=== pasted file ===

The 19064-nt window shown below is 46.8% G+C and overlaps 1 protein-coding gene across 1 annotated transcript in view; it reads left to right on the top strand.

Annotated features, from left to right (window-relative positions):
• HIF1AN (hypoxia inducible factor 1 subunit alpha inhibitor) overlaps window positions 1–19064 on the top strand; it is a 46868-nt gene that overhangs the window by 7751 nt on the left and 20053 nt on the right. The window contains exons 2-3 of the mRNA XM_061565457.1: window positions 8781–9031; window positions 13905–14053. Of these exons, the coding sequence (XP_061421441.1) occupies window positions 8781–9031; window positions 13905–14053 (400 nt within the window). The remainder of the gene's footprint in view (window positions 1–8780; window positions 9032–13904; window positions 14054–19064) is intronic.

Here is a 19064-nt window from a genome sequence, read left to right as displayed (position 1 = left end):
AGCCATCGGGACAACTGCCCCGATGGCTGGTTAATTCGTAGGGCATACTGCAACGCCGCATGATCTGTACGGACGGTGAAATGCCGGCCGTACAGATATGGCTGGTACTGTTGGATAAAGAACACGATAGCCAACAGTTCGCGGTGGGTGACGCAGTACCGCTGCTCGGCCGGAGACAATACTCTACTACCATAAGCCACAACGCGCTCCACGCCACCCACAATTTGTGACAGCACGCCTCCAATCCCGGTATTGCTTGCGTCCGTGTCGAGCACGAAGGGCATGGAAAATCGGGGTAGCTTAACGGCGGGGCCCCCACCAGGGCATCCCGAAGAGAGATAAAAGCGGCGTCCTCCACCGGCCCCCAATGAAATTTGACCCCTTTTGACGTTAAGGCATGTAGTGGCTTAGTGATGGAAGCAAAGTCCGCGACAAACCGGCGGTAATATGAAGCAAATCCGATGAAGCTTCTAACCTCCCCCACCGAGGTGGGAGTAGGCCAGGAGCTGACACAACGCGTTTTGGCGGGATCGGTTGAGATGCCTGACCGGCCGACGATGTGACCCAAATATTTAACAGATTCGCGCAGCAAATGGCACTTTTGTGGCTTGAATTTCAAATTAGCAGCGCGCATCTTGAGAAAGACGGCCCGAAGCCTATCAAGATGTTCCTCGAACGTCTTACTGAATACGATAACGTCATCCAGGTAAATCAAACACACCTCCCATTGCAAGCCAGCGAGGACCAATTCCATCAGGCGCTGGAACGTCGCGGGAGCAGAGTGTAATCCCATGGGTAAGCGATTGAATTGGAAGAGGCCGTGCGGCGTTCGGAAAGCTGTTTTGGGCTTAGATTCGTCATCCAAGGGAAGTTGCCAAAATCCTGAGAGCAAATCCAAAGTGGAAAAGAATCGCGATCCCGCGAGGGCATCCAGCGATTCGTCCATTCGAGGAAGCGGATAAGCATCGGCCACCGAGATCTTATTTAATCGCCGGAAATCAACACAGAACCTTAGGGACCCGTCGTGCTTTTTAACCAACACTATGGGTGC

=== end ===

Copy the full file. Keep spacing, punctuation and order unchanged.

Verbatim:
The 19064-nt window shown below is 46.8% G+C and overlaps 1 protein-coding gene across 1 annotated transcript in view; it reads left to right on the top strand.

Annotated features, from left to right (window-relative positions):
• HIF1AN (hypoxia inducible factor 1 subunit alpha inhibitor) overlaps window positions 1–19064 on the top strand; it is a 46868-nt gene that overhangs the window by 7751 nt on the left and 20053 nt on the right. The window contains exons 2-3 of the mRNA XM_061565457.1: window positions 8781–9031; window positions 13905–14053. Of these exons, the coding sequence (XP_061421441.1) occupies window positions 8781–9031; window positions 13905–14053 (400 nt within the window). The remainder of the gene's footprint in view (window positions 1–8780; window positions 9032–13904; window positions 14054–19064) is intronic.

Here is a 19064-nt window from a genome sequence, read left to right as displayed (position 1 = left end):
AGCCATCGGGACAACTGCCCCGATGGCTGGTTAATTCGTAGGGCATACTGCAACGCCGCATGATCTGTACGGACGGTGAAATGCCGGCCGTACAGATATGGCTGGTACTGTTGGATAAAGAACACGATAGCCAACAGTTCGCGGTGGGTGACGCAGTACCGCTGCTCGGCCGGAGACAATACTCTACTACCATAAGCCACAACGCGCTCCACGCCACCCACAATTTGTGACAGCACGCCTCCAATCCCGGTATTGCTTGCGTCCGTGTCGAGCACGAAGGGCATGGAAAATCGGGGTAGCTTAACGGCGGGGCCCCCACCAGGGCATCCCGAAGAGAGATAAAAGCGGCGTCCTCCACCGGCCCCCAATGAAATTTGACCCCTTTTGACGTTAAGGCATGTAGTGGCTTAGTGATGGAAGCAAAGTCCGCGACAAACCGGCGGTAATATGAAGCAAATCCGATGAAGCTTCTAACCTCCCCCACCGAGGTGGGAGTAGGCCAGGAGCTGACACAACGCGTTTTGGCGGGATCGGTTGAGATGCCTGACCGGCCGACGATGTGACCCAAATATTTAACAGATTCGCGCAGCAAATGGCACTTTTGTGGCTTGAATTTCAAATTAGCAGCGCGCATCTTGAGAAAGACGGCCCGAAGCCTATCAAGATGTTCCTCGAACGTCTTACTGAATACGATAACGTCATCCAGGTAAATCAAACACACCTCCCATTGCAAGCCAGCGAGGACCAATTCCATCAGGCGCTGGAACGTCGCGGGAGCAGAGTGTAATCCCATGGGTAAGCGATTGAATTGGAAGAGGCCGTGCGGCGTTCGGAAAGCTGTTTTGGGCTTAGATTCGTCATCCAAGGGAAGTTGCCAAAATCCTGAGAGCAAATCCAAAGTGGAAAAGAATCGCGATCCCGCGAGGGCATCCAGCGATTCGTCCATTCGAGGAAGCGGATAAGCATCGGCCACCGAGATCTTATTTAATCGCCGGAAATCAACACAGAACCTTAGGGACCCGTCGTGCTTTTTAACCAACACTATGGGTGC